Monday, November 09, 2009

Where in the world is Tamara Sandiego?

Last Sunday I had breakfast on the 95th floor of the John Hancock building. Yesterday, I had breakfast at the Cracker Barrel in London, Kentucky. In between I went to book stores in Chicago, raked leaves and rode bicycles in Indianapolis, and went to an Appleseed Shoot in Maynardville, Tennessee. I've been such a busy little blogger.


Jim said...

Just below your northern horizon was the old Lincoln Park Gun Club, a relic of the days when Chicago was gun friendly to honest men and women as well as to the Mob.

The club was shut down in 1991 by an obscure city bureaucart named Roland Burris.

The LPGC was home club to Carolla Mandel, the first woman to win a world skeet title.

Ed Foster said...

I visited a friend on the North Shore once. She lived in one of those huge megalopoli where the lobby is a block square and has more marble per square foot than a Roman villa.

The supermarket, shopping mall, and health club were on the second floor, a few restaurants on the third, along with some business offices.

There was a garden, a sunbathing area, another restaurant, and a running track on the roof. Stick a generator in the basement and they could have started issuing visas to tourists at the gate.

Without getting into ethnicity, let's just say everybody in the place had lots of money and voted Democrat.

Scary, and that was before I read Pournelle's Oath Of Fealty. Todos Santos indeed. Chicago is a place I'm just as happy to drive through.

og said...

What? No Waffle House in between?

Don said...

You know, Chicago gets a bad rap for its politics, but it's actually a great city full of great people. I like Chicago.

And ten years from now, the corruption of its political system will be unchanged, but gun rights there will look radically different.

Pathfinder said...

At the far top end of the picture is where I used to live, 6 blocks west of Sheridan road in the PR evanston. A town full of silly uber-liberal (redundant?) people and sillier laws.

I am glad to be away from there.

I drove to Minneapolis a week ago, am still trying to recover from the funk THAT put me in.

Glad you made it out alive, Tam.

Jay G said...

Holy crap, Tam. I saw Hancock building and thought you meant this one...

tjbbpgobIII said...

I'd just bet the breakfast at the Cracker Barrel was the better deal and better taste. Yankees in Chicago don't know what a grit is.

Anonymous said...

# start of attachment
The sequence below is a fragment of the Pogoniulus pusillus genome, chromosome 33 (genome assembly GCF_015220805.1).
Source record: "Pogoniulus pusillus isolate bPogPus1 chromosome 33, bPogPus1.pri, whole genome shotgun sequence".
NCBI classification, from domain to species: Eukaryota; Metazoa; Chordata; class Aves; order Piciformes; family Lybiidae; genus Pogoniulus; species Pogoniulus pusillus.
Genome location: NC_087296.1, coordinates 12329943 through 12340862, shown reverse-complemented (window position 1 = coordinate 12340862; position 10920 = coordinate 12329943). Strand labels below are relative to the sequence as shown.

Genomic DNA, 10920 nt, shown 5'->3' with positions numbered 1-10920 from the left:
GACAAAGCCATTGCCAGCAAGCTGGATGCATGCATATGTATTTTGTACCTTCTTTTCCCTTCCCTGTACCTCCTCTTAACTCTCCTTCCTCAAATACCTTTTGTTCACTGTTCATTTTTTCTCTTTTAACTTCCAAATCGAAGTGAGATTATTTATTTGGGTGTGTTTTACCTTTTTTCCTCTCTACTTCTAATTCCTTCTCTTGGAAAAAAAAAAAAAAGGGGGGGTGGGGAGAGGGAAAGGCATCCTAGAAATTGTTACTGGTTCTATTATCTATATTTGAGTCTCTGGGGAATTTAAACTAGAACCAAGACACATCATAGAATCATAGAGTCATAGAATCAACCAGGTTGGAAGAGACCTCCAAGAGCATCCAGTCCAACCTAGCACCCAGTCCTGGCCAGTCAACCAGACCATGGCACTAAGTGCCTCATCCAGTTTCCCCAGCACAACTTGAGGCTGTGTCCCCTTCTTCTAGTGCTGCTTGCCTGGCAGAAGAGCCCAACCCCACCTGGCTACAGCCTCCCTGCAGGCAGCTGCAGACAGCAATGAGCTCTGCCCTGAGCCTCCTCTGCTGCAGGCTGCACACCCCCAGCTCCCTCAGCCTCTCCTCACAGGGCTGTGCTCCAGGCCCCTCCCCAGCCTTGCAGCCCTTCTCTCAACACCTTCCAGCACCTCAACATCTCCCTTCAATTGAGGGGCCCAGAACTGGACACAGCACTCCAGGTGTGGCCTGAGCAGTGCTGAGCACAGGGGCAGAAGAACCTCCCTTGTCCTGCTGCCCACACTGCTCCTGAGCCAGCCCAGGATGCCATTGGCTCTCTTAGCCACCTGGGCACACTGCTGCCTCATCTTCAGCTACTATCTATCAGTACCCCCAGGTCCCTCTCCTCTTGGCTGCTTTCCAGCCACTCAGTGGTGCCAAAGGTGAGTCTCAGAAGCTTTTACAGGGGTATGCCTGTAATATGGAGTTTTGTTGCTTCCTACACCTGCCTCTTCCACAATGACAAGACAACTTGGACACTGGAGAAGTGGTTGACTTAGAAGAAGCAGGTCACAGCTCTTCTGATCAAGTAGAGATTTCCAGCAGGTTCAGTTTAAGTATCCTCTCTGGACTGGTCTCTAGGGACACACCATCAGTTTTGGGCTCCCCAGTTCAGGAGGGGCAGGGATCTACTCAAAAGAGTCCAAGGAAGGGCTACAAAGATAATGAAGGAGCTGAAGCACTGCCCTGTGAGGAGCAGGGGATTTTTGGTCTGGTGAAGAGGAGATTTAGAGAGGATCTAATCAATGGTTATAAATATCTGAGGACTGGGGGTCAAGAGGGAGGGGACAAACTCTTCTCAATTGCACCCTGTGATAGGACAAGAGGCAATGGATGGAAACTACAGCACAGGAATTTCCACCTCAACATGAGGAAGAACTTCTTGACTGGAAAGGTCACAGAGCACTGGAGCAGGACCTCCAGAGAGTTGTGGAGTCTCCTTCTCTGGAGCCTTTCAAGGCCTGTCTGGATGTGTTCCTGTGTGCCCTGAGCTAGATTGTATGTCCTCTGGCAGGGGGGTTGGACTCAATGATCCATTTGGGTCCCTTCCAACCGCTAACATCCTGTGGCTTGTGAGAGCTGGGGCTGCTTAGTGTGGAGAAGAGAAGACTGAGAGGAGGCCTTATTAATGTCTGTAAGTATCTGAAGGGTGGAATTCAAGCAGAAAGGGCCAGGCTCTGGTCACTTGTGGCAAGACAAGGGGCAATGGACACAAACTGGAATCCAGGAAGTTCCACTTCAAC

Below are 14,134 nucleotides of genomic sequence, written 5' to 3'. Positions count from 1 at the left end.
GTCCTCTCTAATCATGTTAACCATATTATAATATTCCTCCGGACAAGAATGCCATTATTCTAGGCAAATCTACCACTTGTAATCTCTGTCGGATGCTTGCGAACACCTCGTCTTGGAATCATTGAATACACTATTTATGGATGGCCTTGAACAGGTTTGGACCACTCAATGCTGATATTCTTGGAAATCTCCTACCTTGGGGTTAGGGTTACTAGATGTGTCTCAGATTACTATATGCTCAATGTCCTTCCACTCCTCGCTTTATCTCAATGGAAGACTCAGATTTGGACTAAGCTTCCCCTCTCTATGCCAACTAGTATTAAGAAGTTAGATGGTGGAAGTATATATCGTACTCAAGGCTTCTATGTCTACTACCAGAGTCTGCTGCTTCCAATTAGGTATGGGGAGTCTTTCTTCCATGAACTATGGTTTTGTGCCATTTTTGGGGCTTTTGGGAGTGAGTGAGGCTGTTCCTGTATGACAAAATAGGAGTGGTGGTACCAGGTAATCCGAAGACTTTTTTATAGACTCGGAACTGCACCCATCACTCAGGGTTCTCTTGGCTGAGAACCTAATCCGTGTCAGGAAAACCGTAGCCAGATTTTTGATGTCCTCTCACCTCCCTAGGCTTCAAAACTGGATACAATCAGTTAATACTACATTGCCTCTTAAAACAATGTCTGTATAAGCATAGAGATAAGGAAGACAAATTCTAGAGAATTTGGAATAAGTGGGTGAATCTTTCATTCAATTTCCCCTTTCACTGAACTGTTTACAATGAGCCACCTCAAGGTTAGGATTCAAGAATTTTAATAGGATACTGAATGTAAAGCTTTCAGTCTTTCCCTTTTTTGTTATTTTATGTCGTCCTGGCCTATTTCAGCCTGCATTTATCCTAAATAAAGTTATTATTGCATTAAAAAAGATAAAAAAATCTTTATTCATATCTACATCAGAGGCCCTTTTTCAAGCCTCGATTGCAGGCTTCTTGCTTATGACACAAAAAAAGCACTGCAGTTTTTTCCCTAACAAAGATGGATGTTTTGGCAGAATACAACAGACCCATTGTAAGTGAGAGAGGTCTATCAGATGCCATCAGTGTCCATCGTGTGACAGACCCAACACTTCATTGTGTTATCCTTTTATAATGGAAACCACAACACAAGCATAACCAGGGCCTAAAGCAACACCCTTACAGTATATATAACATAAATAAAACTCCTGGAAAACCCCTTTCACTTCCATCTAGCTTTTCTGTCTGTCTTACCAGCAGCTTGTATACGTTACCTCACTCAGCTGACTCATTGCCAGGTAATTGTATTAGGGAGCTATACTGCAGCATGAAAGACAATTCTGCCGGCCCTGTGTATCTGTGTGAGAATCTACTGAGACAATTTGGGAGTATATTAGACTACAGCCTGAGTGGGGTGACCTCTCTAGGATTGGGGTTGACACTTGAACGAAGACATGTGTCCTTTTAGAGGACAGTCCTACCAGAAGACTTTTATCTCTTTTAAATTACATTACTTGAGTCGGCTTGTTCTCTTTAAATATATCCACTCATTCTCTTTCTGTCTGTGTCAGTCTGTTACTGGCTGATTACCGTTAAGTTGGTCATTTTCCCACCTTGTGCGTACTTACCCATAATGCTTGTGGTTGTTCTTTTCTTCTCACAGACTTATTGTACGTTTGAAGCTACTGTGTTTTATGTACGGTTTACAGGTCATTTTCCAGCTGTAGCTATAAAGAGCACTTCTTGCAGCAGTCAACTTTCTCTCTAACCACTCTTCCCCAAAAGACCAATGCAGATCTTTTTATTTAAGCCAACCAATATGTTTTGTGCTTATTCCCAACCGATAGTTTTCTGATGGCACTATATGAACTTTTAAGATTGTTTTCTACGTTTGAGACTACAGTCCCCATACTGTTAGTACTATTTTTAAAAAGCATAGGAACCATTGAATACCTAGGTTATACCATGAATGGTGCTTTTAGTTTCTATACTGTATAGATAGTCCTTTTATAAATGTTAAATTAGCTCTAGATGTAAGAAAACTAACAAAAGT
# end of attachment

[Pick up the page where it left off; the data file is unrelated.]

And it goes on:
"I'd just bet the breakfast at the Cracker Barrel was the better deal and better taste."

Hmmm, a lot may be subjective but I vote "no" as to both.

Imagine breakfast streching off into infinity--fruit, hotcakes, omelets, prime rib, sausages, and cheesecake, never ending coffee, Eli's cheesecake and then there was the other Eli cheesecake. That is the breakfast bunch at the Hancock.

Tam did roll her eyes when I pulled my chair up to the omelet station and then made happy food noises while eating the Eli's cheesecake.

"Yankees in Chicago don't know what a grit is."

Got me there. I'll trade quality, fresh food from the Hancock for grits any day. However, Mimi's in Knoxville will give a Yankee joint a run for its money, even on Yankee terms.

But I'll trade darn near anything for Eli's cheesecake. Have I mentioned the cheesecake?

Shootin' Buddy

tjbbpgobIII said...

I guess it is subjective but you couldn't pay my way, round trip, and buy the food if I have to go to Chicago for anything. I visited there many years ago and found the people to be both abusive and bigotted and I don't think I'll go back.

Beaumont said...

Had to forego the Appleseed, more's the pity since it was only two counties over. give us an in-depth report when you can.

Did someone say "cheesecake"?

MCSA56 said...

"Yankees in Chicago don't know what a grit is."

WTF is a grit? Do you mean, like, sandpaper?


ChiTown is a big city - after living here most of my life, there is still much to explore. There are good parts, bad parts (2x4 anyone?), corruption, beauty, and all shades in between.

Chicago gave us the UofC school of economics (Milton Friedman), as well as the Daley's. In short, like most things interesting, it is complex and multifaceted and takes a bit to get used to.